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United States Department of Agriculture

Agricultural Research Service

Title: Predominant Physiological Factors Inthe Response of Rats to Changes in Dietary Vanadium

Authors
item Zaslavsky, Boris
item Nielsen, Forrest
item Uthus, Eric

Submitted to: North Dakota Academy of Science Proceedings
Publication Type: Proceedings
Publication Acceptance Date: April 15, 1999
Publication Date: N/A

Interpretive Summary: Although no specific biological function for vanadium is known, it has been long suspected to be essential for animals. Recent studies have shown that vanadium-deprived goats exhibited an elevated abortion rate and depressed milk production. In another study, vanadium deprivation affected indices of iodine metabolism. Also, enzymes that require vanadium have been found in lower forms of life. Thus, there is strong circumstantial evidence that vanadium is essential in higher forms of life. However, signs of vanadium deficiency have been difficult to establish because of the ubiquitous nature of this ultratrace element and the very low amount of vanadium apparently required by animals. The purpose of this research was to use a mathematical approach to separate from a myriad of experimental observations a small subset of parameters that could be used to determine the main response factors to vanadium deprivation in rats. These factors could then be used in efforts to provide the physiological explanation of observed biochemical and physiological changes. The results do suggest, that this mathematical approach can be useful in predicting dietary status from easily obtainable parameters (i.e., blood parameters). Thus, this method could be useful to help determine which parameters are the best or most appropriate status indicators for specific nutrients. This information could then be used, for example, in helping determine nutrient requirements for groups or individuals.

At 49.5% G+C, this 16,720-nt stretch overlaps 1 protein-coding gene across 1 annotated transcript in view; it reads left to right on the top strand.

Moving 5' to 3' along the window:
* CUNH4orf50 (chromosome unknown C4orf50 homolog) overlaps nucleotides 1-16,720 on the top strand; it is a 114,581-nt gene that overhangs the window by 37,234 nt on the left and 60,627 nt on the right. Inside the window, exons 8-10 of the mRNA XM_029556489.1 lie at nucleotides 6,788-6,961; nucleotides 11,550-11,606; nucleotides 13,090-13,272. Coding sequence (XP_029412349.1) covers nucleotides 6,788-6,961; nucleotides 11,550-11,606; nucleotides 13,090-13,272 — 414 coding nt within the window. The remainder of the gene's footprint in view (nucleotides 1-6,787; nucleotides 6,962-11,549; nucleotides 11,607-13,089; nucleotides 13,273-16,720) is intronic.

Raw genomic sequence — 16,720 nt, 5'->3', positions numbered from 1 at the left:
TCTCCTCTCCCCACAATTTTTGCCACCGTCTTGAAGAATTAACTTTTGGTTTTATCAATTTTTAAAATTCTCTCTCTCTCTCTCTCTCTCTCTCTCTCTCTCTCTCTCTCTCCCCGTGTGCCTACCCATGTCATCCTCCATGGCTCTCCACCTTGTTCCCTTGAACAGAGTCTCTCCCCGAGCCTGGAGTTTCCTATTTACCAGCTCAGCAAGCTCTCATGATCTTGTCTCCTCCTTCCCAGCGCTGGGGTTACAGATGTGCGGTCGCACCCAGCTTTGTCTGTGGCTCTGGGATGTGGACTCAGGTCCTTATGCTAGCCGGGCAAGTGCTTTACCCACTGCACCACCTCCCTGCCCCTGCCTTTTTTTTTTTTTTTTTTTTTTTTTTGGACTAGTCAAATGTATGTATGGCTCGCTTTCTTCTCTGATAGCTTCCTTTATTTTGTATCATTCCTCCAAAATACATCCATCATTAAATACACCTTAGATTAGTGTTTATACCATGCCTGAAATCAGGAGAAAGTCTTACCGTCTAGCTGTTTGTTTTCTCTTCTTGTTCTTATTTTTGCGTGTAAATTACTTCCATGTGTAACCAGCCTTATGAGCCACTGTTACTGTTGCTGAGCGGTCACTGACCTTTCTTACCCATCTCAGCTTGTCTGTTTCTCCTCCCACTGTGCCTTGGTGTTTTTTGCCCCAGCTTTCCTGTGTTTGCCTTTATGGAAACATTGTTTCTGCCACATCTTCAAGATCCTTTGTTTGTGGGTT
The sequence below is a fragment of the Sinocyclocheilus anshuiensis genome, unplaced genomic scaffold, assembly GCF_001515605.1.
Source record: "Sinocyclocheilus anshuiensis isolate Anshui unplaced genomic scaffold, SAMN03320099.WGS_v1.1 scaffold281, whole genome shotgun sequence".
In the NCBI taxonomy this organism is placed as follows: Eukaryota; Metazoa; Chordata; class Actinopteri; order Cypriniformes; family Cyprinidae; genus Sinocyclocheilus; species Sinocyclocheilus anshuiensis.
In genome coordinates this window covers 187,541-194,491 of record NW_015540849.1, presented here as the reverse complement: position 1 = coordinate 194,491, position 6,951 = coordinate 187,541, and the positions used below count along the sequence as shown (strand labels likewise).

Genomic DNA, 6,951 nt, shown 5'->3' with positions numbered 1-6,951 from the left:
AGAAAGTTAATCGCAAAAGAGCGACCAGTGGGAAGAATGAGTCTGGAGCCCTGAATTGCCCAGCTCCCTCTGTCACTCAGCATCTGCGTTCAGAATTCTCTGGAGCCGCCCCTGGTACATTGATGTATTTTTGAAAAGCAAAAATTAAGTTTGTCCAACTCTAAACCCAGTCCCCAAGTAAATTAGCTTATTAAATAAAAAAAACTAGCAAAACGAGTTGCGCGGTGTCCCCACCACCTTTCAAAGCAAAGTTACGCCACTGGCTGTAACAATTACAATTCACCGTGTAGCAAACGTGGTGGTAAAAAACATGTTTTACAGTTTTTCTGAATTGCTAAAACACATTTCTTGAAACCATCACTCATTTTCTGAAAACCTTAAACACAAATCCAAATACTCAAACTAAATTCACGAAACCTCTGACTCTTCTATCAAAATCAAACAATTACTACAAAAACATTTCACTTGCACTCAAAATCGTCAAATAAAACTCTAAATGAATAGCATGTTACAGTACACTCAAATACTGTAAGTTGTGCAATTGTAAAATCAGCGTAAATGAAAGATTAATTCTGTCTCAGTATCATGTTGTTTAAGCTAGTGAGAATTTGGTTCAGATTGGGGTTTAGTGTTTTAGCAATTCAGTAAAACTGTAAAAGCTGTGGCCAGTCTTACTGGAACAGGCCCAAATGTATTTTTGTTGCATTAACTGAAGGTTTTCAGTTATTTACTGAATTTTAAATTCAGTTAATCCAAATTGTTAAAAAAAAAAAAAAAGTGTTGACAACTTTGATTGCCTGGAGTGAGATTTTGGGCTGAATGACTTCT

Technical Abstract: The purpose of this research was to use a mathematical approach (discriminant analysis) to separate from a myriad of experimental observations a small subset of parameters that could be used to determine the main response factors to vanadium deprivation in rats. These factors could then be used in efforts to provide the physiological explanation of observed biochemical and physiological changes. Data were provided from two independent experiments to check the robustness of the method. For acceptably large populations, it was observed that the numerical criteria of discriminant analysis were sufficiently stable. Hematological, plasma and enzyme data were found to be very reactive to the presence or absence of dietary vanadium. The results suggested that discriminant analysis was useful in predicting dietary status from easily obtainable parameters (i.e., blood parameters). In general, this method could be useful to help determine which parameters are the best or most appropriate status indicators for specific nutrients. This information could then be used, for example, to help determine nutrient requirements for groups or individuals.

Last Modified: 9/20/2014
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